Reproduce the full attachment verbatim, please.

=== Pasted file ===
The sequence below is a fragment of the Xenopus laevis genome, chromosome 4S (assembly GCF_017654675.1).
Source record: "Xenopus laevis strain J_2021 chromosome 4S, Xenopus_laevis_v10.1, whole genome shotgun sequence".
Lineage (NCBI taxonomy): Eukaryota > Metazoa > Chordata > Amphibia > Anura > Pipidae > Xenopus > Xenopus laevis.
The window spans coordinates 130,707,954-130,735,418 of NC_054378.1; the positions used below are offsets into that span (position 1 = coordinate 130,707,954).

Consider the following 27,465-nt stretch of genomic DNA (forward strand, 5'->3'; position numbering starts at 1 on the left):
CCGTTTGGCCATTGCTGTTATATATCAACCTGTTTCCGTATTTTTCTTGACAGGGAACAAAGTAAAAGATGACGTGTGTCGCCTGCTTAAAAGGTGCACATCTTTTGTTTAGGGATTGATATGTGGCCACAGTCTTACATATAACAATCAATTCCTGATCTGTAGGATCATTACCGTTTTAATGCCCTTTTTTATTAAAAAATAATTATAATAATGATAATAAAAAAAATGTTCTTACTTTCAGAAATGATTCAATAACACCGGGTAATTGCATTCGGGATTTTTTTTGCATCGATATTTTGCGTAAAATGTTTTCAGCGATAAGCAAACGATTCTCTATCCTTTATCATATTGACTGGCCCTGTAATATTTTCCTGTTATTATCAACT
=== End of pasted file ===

The sequence below is a fragment of the Xenopus laevis genome, chromosome 4S (assembly GCF_017654675.1).
Source record: "Xenopus laevis strain J_2021 chromosome 4S, Xenopus_laevis_v10.1, whole genome shotgun sequence".
Lineage (NCBI taxonomy): Eukaryota > Metazoa > Chordata > Amphibia > Anura > Pipidae > Xenopus > Xenopus laevis.
The window spans coordinates 130,707,954-130,735,418 of NC_054378.1; the positions used below are offsets into that span (position 1 = coordinate 130,707,954).

Consider the following 27,465-nt stretch of genomic DNA (forward strand, 5'->3'; position numbering starts at 1 on the left):
CCGTTTGGCCATTGCTGTTATATATCAACCTGTTTCCGTATTTTTCTTGACAGGGAACAAAGTAAAAGATGACGTGTGTCGCCTGCTTAAAAGGTGCACATCTTTTGTTTAGGGATTGATATGTGGCCACAGTCTTACATATAACAATCAATTCCTGATCTGTAGGATCATTACCGTTTTAATGCCCTTTTTTATTAAAAAATAATTATAATAATGATAATAAAAAAAATGTTCTTACTTTCAGAAATGATTCAATAACACCGGGTAATTGCATTCGGGATTTTTTTTGCATCGATATTTTGCGTAAAATGTTTTCAGCGATAAGCAAACGATTCTCTATCCTTTATCATATTGACTGGCCCTGTAATATTTTCCTGTTATTATCAACT